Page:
Frances Fuller, like many others who have signed the petition on her website, believes we urgently need a US Department of Peace whose job is to figure out the situation, to listen and respond in hope of saving the world.

The full text of the statement is available at http://www.inborrowedhouseslebanon.com.

Frances Fuller puts a face on the Middle East many Americans have not yet seen. Her award-winning memoir, 'In Borrowed Houses', gives readers a penetrating glimpse of the Middle East from the inside.

The Syrian occupation of Lebanon during that country's long civil war is part of Fuller's experience in the Middle East, related in her memoir. Told in short episodes, Fuller's book reveals the alienation, confusion and courage of civilians in the Lebanese civil war, introducing to the reader a variety of real people with whom the author interacts: editors, salesmen, neighbors, refugees, soldiers, missionaries, lawyers, shepherds, artists, students. With these people she works, studies, plays games, prays, laughs and cries, all to the accompaniment of gunfire. Together these small stories tell what war is like for civilians caught on a battlefield, and they create the impression of the Lebanese as a fun-loving, witty, patient and resilient people. Fuller's stories compose not a political history, but a historical document of a time and a place.

'In Borrowed Houses' has taken three industry awards. Frances Fuller was the Grand Prize winner in the 2015 '50 Great Writers You Should Be Reading' Book Awards. It received the bronze medal for memoir in the Illumination Book Awards in 2014. Northern California Publishers and Authors annually gives awards for literature produced by residents of the area. In 2015 'In Borrowed Houses' received two prizes: Best Non-fiction and Best Cover.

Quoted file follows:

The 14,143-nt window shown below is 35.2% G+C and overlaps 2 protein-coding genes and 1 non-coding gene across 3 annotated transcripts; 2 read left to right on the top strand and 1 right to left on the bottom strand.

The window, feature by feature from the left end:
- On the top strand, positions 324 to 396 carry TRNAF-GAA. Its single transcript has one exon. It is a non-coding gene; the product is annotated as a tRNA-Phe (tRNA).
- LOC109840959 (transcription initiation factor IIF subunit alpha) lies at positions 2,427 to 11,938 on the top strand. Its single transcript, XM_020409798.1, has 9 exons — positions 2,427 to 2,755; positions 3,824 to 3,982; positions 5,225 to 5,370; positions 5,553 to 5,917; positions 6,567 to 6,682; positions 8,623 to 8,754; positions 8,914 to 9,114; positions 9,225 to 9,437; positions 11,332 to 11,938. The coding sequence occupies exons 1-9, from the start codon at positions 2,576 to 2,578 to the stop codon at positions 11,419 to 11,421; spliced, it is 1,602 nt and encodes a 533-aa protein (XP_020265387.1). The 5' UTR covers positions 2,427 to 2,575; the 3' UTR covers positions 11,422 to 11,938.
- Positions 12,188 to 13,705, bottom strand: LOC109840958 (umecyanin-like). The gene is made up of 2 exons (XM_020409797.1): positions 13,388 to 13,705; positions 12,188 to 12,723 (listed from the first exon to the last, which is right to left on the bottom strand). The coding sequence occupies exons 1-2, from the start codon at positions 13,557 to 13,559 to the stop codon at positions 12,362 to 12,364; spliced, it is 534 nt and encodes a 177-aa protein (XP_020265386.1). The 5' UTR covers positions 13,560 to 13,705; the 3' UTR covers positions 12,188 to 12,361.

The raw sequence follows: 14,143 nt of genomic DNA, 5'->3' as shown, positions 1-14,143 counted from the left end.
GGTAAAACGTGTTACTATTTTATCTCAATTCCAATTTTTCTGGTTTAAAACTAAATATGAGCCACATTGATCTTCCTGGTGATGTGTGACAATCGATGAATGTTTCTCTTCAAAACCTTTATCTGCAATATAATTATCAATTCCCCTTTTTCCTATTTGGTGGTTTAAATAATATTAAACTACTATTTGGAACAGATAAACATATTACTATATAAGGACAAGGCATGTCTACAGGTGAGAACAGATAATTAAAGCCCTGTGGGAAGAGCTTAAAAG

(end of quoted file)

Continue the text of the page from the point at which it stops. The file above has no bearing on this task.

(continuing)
Critics have praised 'In Borrowed Houses.' A judge in the 22nd Annual Writer's Digest Self-Published Book Awards called 'In Borrowed Houses' " . . a well written book full of compassion . . . a captivating story . . . ". Another reviewer described the book as "Wise, honest, sensitive, funny, heart-wrenching . . .". Colin Chapman, lecturer in Islamic Studies at the Near East School of Theology in Beirut said, " . . . western Christians and Middle Eastern Christians need to read this story...full of remarkable perceptiveness and genuine hope."

Frances Fuller is available for media interviews and can be reached using the information below or by email at frances0516@att.net. The full text of her latest article is available at her website. Fuller's book is available at Amazon and other book retailers. A free ebook sample from 'In Borrowed Houses' is available at http://www.payhip.com/francesfuller. Frances Fuller also blogs on other issues relating to the Middle East on her website at http://www.inborrowedhouseslebanon.com.

Frances Fuller spent thirty years in the violent Middle East and for twenty-four of those years was the director of a Christian publishing program with offices in Lebanon. While leading the development of spiritual books in the Arabic language, she survived long years of civil war and invasions.